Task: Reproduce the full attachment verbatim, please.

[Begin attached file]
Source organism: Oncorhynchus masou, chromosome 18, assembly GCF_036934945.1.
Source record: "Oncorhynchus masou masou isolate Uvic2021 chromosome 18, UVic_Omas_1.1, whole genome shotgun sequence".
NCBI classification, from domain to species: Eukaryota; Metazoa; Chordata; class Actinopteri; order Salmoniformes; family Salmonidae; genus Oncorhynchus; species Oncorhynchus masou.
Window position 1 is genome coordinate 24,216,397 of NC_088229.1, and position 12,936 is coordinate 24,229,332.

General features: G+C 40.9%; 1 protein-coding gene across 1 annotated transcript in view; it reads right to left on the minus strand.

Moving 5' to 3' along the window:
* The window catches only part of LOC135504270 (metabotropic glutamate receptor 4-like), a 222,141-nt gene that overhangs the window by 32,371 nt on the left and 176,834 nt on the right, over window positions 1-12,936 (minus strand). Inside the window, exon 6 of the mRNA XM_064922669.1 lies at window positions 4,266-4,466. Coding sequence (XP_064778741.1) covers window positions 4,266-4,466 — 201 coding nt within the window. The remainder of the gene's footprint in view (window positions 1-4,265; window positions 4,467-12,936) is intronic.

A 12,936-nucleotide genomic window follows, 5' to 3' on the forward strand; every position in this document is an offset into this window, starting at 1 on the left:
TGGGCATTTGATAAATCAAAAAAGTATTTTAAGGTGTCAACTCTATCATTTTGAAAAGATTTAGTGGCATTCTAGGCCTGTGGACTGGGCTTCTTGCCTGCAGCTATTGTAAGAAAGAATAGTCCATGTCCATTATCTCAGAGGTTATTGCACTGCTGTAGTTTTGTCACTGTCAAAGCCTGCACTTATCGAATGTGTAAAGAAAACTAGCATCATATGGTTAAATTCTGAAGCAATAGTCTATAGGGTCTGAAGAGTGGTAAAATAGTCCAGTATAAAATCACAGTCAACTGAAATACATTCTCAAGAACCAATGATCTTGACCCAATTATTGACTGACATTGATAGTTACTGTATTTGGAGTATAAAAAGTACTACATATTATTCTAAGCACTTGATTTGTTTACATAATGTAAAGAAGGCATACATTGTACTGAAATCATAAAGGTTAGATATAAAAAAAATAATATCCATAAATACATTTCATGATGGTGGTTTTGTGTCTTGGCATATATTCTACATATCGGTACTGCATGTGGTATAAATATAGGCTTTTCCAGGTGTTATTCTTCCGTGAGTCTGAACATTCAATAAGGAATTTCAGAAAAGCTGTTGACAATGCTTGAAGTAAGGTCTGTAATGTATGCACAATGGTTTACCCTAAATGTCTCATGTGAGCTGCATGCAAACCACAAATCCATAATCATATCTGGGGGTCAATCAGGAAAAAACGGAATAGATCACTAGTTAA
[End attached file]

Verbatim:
Source organism: Oncorhynchus masou, chromosome 18, assembly GCF_036934945.1.
Source record: "Oncorhynchus masou masou isolate Uvic2021 chromosome 18, UVic_Omas_1.1, whole genome shotgun sequence".
NCBI classification, from domain to species: Eukaryota; Metazoa; Chordata; class Actinopteri; order Salmoniformes; family Salmonidae; genus Oncorhynchus; species Oncorhynchus masou.
Window position 1 is genome coordinate 24,216,397 of NC_088229.1, and position 12,936 is coordinate 24,229,332.

General features: G+C 40.9%; 1 protein-coding gene across 1 annotated transcript in view; it reads right to left on the minus strand.

Moving 5' to 3' along the window:
* The window catches only part of LOC135504270 (metabotropic glutamate receptor 4-like), a 222,141-nt gene that overhangs the window by 32,371 nt on the left and 176,834 nt on the right, over window positions 1-12,936 (minus strand). Inside the window, exon 6 of the mRNA XM_064922669.1 lies at window positions 4,266-4,466. Coding sequence (XP_064778741.1) covers window positions 4,266-4,466 — 201 coding nt within the window. The remainder of the gene's footprint in view (window positions 1-4,265; window positions 4,467-12,936) is intronic.

A 12,936-nucleotide genomic window follows, 5' to 3' on the forward strand; every position in this document is an offset into this window, starting at 1 on the left:
TGGGCATTTGATAAATCAAAAAAGTATTTTAAGGTGTCAACTCTATCATTTTGAAAAGATTTAGTGGCATTCTAGGCCTGTGGACTGGGCTTCTTGCCTGCAGCTATTGTAAGAAAGAATAGTCCATGTCCATTATCTCAGAGGTTATTGCACTGCTGTAGTTTTGTCACTGTCAAAGCCTGCACTTATCGAATGTGTAAAGAAAACTAGCATCATATGGTTAAATTCTGAAGCAATAGTCTATAGGGTCTGAAGAGTGGTAAAATAGTCCAGTATAAAATCACAGTCAACTGAAATACATTCTCAAGAACCAATGATCTTGACCCAATTATTGACTGACATTGATAGTTACTGTATTTGGAGTATAAAAAGTACTACATATTATTCTAAGCACTTGATTTGTTTACATAATGTAAAGAAGGCATACATTGTACTGAAATCATAAAGGTTAGATATAAAAAAAATAATATCCATAAATACATTTCATGATGGTGGTTTTGTGTCTTGGCATATATTCTACATATCGGTACTGCATGTGGTATAAATATAGGCTTTTCCAGGTGTTATTCTTCCGTGAGTCTGAACATTCAATAAGGAATTTCAGAAAAGCTGTTGACAATGCTTGAAGTAAGGTCTGTAATGTATGCACAATGGTTTACCCTAAATGTCTCATGTGAGCTGCATGCAAACCACAAATCCATAATCATATCTGGGGGTCAATCAGGAAAAAACGGAATAGATCACTAGTTAA